The day after I got back from the conference, we were scheduled to volunteer at Gretchen’s Cooking School. I was so exhausted I was afraid I wouldn’t make it through – fortunately, even though the class was by Peter Belknap, it wasn’t too much work to keep up with. He was doing Tuscany (each of his classes focuses on a different country), and the food was very straightforward and rustic. He didn’t dirty nearly as many dishes as he usually does! And I can absolutely guarantee that nobody left hungry.
The first course was a salad of oil-packed tuna, cannellini beans and mixed vegetables, with a dressing of mustard, vinegar, mayonnaise and the oil from the tuna cans.
Among other things, it involved seeded jalapenos and an entire jar of sweet pickled peppers, to give it just a hint of a kick.
The salad was spooned over tomato- and garlic-rubbed toasts and wedges of grilled radicchio, then drizzled with olive oil. The flavor was bright and fresh, but it was a very solid and filling dish.
Polenta soup came next. It wasn’t at all like a soup we had a while back, made by Casey Schanen from Nell Thorn, where it was basically a winter greens soup slightly thickened with polenta. Instead, this was a hearty broth ladled over slabs of cooked and cooled polenta, with additions.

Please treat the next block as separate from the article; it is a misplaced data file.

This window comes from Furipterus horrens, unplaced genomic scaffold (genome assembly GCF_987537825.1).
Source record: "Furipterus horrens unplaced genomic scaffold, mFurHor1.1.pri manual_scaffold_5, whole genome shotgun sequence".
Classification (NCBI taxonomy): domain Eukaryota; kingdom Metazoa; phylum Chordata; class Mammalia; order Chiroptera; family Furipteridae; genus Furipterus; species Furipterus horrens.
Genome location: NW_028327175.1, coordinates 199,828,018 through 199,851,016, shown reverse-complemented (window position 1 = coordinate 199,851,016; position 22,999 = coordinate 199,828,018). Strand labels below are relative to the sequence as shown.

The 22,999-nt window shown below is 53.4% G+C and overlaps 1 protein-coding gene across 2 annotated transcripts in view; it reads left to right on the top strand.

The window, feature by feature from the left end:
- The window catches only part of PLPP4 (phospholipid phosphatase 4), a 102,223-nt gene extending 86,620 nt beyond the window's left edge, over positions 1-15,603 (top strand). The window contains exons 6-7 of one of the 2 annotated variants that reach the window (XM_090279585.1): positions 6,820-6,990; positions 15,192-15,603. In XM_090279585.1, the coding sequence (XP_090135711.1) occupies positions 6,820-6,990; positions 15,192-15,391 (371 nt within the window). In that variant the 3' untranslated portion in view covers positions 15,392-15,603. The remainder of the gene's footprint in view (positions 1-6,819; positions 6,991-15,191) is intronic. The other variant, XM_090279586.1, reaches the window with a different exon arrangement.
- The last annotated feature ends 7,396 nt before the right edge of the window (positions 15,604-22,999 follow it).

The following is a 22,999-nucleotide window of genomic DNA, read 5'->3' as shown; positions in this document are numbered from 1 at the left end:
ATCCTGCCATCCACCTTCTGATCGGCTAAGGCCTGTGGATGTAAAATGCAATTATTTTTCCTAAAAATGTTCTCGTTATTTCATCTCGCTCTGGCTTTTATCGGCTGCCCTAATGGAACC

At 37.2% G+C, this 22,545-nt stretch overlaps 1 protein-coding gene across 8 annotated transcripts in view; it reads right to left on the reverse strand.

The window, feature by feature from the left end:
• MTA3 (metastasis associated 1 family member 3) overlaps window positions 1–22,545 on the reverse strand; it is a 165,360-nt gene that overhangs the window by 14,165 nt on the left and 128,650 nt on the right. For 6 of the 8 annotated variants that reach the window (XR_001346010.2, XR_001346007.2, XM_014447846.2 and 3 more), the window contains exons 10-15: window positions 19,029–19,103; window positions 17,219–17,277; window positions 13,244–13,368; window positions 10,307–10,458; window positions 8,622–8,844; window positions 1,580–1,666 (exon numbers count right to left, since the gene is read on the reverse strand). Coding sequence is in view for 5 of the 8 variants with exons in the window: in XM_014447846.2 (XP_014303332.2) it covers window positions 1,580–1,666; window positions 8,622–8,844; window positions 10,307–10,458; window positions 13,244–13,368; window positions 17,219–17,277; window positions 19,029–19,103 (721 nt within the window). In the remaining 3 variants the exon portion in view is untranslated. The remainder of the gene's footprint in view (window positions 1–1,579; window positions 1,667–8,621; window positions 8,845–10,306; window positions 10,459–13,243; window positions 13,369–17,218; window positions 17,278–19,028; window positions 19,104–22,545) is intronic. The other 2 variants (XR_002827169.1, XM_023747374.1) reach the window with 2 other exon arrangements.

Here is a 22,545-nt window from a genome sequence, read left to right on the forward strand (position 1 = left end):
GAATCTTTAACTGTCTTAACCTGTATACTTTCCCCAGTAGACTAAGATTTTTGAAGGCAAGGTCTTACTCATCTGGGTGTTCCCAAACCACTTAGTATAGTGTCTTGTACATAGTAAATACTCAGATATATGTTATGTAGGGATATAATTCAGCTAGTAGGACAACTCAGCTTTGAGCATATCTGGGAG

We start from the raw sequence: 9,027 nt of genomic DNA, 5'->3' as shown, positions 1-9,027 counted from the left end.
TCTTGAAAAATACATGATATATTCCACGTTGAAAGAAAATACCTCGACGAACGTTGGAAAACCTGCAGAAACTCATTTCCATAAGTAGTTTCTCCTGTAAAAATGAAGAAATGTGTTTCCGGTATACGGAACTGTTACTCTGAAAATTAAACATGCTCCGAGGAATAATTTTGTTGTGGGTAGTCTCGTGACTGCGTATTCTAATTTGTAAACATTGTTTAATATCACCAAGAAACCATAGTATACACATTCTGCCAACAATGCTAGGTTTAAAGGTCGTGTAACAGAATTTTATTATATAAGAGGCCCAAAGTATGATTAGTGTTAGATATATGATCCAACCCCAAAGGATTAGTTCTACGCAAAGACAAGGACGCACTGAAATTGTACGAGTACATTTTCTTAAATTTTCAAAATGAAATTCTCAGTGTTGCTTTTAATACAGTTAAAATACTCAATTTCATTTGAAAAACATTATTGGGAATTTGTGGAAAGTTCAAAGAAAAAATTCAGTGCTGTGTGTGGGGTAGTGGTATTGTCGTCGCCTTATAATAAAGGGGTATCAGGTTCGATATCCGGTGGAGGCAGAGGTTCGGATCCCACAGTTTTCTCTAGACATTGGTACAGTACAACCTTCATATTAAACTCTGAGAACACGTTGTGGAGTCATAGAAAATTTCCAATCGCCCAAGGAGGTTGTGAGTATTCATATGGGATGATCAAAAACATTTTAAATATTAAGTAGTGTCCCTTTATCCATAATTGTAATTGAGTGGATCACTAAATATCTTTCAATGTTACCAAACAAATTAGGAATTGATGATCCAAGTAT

The polenta itself was pretty traditional (slowly simmered, lots of stirring) except for having lots of vegetables cooked directly in it – broccoli raab, carrots, peppers and fresh shelled peas, so that the finished polenta was studded with bits of bright color. We poured it into a casserole and refrigerated it briefly, then unmolded it onto a platter.
Chunks of it were laid into soup bowls, dressed with chopped tomato, fresh chives, strips of salami and some grated parmesan, then surrounded with a rich chicken broth and topped it with cubes of roasted butternut squash. It was hearty and delicious. At this point I was full, so I stopped eating. We didn’t stop cooking, though…
The final dish was a long-simmered chicken cacciatore, served over spaghetti noodles tossed with gremolata.
The chicken was panfried ahead of time, then nestled into a chunky sauce of mushrooms and tomatoes. The whole thing simmered away while we were working on other things. Then, at the last minute, Peter chopped up a big pile of parsley, garlic and lemon zest, tossed it with an enormous quantity of spaghetti, and served the cacciatore over the noodles.
Although I couldn’t manage any at the time, I was lucky enough to get to take some home. I ate it for lunch on Wednesday, and it was delicious. And, not surprisingly, very, very filling.